Freeplay becomes available once you get through the Story content once. You can choose from three types of tiles, the same encountered in your story run, determine the length of the level and pick a difficulty. While previously you could not alter difficulty, which led to levels not being so hard to finish until the very last quarter of the game, in freeplay you can quickly unlock four difficulty levels which make things even more challenging. The greatest changes come in terms of imposed and cursed cards. Imposed cards must be in your quickbar throughout the entirety of the run. Cursed cards come into play when encountering elite mobs in Freeplay. What happens here is that random cards, regardless of where they are, become unusable until you defeat the elite mob. This obviously requires you to adapt to possibly playing without your main cards for a certain amount of time.
Book of Demons made me remember how I felt while playing Diablo 1 for the first time, an intention the developer has with these games, and which they materialized very successfully. The story adds to this with its simplicity. The town’s monastery is a den of evil and you, the brave hero, have to go down to the depths and defeat the Archdemon. Simple. Unpretentious. Just enough to spur you on. The writing is mostly good, however, if there’s a complaint to be had, it lies with the voice acting which is good on some characters, but less so in others. The game’s graphics look gorgeous. Its style is uniform, the changes in environments coming naturally. It also does a good job of individualizing the papery enemies so that, in time, you get to easily know which one does what. It is clear enough that the team behind the game shares the same vision about what it should become.
Apart from the voice acting, there are few other complaints when it comes to Book of Demons. At times, during Act 3 and on higher difficulties, areas can get extremely crowded. While there is a sense of triumph when you start to see mobs clearing out, things can get a little too hectic, especially when you’ve armored mobs and spells to dispel. Icons become tricky to click, it can be impossible to move at times and there is a chance of you just dying suddenly because there wasn’t enough space to move around. Aside from that, and perhaps the most frustrating thing I’ve encountered, was having left one item behind in my exploring of the level. Book of Demons requires you to pick up loot, an element I find to be quintessential to aRPGs, as it enforces the notion that you’re getting somewhere. However, there were plenty of times when one barrel, or gold pile, was hidden behind a health fountain, or a pillar, making it hard for me to notice it. Certainly, one could argue 100 gold won’t help much, but, see, I killed lots of zombies and demons to get to the end and I’ll be damned if anything’s left behind before I move on. In all seriousness, though, it would be neat to find a way to highlight loot that’s obscured by objects in the environment as going back through the entirety of the level four times for a small amount of gold kills the overall flow of the gameplay and is very frustrating.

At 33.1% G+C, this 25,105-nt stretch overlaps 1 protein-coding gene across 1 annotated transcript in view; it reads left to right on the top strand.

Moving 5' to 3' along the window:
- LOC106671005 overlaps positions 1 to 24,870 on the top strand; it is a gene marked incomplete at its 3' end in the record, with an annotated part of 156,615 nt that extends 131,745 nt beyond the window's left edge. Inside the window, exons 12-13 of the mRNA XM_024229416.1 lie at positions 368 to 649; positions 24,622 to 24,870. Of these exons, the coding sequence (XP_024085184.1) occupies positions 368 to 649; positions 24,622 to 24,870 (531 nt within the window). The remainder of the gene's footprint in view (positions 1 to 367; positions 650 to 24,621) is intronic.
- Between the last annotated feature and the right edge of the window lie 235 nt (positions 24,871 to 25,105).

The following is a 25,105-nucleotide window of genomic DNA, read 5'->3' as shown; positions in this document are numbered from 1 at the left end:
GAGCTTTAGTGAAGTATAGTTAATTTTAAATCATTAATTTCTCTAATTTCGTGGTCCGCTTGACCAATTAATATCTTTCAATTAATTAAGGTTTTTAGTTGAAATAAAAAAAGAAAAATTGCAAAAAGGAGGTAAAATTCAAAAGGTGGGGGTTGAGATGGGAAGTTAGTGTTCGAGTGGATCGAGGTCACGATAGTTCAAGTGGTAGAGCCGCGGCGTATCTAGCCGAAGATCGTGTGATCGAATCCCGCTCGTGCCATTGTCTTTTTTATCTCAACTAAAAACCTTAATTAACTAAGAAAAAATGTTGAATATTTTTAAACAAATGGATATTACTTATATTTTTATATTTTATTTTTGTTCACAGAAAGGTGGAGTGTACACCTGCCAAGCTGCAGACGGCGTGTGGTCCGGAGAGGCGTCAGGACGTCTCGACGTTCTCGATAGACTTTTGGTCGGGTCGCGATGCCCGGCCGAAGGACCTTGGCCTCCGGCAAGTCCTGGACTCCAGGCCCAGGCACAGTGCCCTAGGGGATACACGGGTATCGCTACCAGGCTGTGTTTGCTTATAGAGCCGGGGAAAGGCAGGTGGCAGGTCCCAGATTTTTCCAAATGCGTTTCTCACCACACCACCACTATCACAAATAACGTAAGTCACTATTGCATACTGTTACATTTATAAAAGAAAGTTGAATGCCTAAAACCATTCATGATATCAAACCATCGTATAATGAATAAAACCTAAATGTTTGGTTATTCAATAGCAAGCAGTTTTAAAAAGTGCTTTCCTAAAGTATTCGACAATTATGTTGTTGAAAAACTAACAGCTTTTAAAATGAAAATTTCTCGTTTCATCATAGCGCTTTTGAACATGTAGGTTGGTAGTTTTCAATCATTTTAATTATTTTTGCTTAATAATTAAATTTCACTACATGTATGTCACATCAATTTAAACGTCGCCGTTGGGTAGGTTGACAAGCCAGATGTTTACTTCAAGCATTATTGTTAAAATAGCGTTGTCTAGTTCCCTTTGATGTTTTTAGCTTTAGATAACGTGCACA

I did not expect to enjoy Book of Demons as much as I did. Going into it, I expected the movement limitation and card system to get tedious quite fast. I was proven wrong over the 20 hours I spent with the game. The gameplay flows really well and keeps you attentive to what’s going on around you. This great flow behind it had me going back after finishing the story just so I could smite a few more baddies. As far as Early Access games go, this one is also very polished. With two more classes and other content coming along, I’ll be sure to go back to it. In the meantime, unless you’re very min/max oriented, you owe it to yourself to look at this charming little title.